There are two main advantages for clustering:

  • Scalability
  • Reliability and fault-tolerance

Clustering for Scalability

Although Windows NT's symmetric multiprocessing (SMP) allows you to improve server performance by adding additional processors, clustering is the capability to improve performance by adding more servers. Sometimes this is referred to as bringing scalability out of the box. Following this, adding processors is scaling up and adding servers is scaling out.


It's still too early to tell, but for applications written to take advantage of clustering, performance per dollar should be significantly better than large SMP boxes. For instance, it is significantly cheaper to install two four-processor computers based on the Intel Pentium Pro than a single eight-processor computer based on the same processor. Using clustering the performance for the two machines would be comparable[md]depending on the application. Additionally, the two four-processor computers using clustering would provide 100 percent redundancy in the event of a hardware failure, while the single eight-processor computer would not.

Clustering allows you to leverage commodity hardware to improve performance, rather than adding additional, and often expensive hardware. It also allows you to buy enough capacity to meet your needs today, and then incrementally grow the size and power of your cluster by simply adding additional servers.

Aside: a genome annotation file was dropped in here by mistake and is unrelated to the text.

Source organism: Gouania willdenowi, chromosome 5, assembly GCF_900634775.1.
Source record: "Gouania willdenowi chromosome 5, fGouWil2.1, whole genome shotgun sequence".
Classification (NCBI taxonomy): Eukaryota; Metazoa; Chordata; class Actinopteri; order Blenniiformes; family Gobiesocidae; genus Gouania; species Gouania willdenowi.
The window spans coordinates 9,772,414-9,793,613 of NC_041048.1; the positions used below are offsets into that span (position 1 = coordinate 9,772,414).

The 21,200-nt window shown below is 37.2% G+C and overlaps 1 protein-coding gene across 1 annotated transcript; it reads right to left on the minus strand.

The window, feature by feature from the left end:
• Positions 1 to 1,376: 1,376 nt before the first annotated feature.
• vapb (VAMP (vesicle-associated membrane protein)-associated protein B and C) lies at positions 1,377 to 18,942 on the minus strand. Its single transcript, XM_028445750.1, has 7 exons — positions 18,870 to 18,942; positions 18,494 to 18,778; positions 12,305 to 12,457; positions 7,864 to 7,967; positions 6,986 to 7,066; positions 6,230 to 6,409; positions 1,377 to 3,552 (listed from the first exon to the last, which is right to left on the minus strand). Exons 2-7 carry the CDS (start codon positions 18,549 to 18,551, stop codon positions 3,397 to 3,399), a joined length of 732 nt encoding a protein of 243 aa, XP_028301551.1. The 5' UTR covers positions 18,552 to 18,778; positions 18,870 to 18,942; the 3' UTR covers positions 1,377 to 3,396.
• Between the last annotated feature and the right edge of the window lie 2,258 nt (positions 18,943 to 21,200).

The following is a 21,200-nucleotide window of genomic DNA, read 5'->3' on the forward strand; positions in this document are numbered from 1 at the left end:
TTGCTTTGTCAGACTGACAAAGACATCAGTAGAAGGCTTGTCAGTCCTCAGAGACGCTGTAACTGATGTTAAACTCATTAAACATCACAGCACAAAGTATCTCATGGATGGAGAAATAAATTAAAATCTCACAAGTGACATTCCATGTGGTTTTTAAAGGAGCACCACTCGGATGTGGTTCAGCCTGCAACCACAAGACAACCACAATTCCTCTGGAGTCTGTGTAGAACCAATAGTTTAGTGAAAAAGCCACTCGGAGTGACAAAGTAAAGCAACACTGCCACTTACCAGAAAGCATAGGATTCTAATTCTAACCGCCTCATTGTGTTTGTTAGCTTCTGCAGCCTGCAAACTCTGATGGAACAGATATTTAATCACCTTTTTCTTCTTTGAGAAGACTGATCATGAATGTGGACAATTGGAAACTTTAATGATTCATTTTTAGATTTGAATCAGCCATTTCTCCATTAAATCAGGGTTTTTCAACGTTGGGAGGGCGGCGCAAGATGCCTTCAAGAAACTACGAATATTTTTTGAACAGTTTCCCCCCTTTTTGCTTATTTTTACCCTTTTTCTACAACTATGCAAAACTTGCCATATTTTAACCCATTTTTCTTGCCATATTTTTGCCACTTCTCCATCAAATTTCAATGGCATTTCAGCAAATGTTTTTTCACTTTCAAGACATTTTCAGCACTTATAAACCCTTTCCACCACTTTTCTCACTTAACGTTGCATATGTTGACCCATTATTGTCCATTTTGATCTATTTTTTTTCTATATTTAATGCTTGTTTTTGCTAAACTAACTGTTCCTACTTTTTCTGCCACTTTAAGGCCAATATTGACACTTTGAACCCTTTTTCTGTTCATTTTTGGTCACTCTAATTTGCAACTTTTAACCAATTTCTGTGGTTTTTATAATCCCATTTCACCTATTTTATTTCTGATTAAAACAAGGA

Clustering for Reliability and Fault-Tolerance

The compelling feature behind clustering is the level of increased reliability that it can provide. The theory behind the cluster is that if one or more systems within cluster fails, the cluster will continue to work, but with a reduced capacity.

The advantage of clustering here is that it provides complete, multi-path redundancy. Providing clustering as a fundamental technology within Windows NT will allow NT to fully compete in an environment when 100 percent system availability is critical to corporate success.


This chapter looked briefly at the future of Windows NT. Although no crystal ball is able to tell us exactly where NT is going, there are a few features that are in high enough demand and are already in the works from Microsoft. These features, such as expanded directory services through OLE DS and OSDI, the Object File System (OFS), and increased, native support for Domain Name System (DNS) standard for network naming, and clustering for increased performance and availability, are the critical features that are needed for NT to truly meet its promise of being an enterprise network operating system.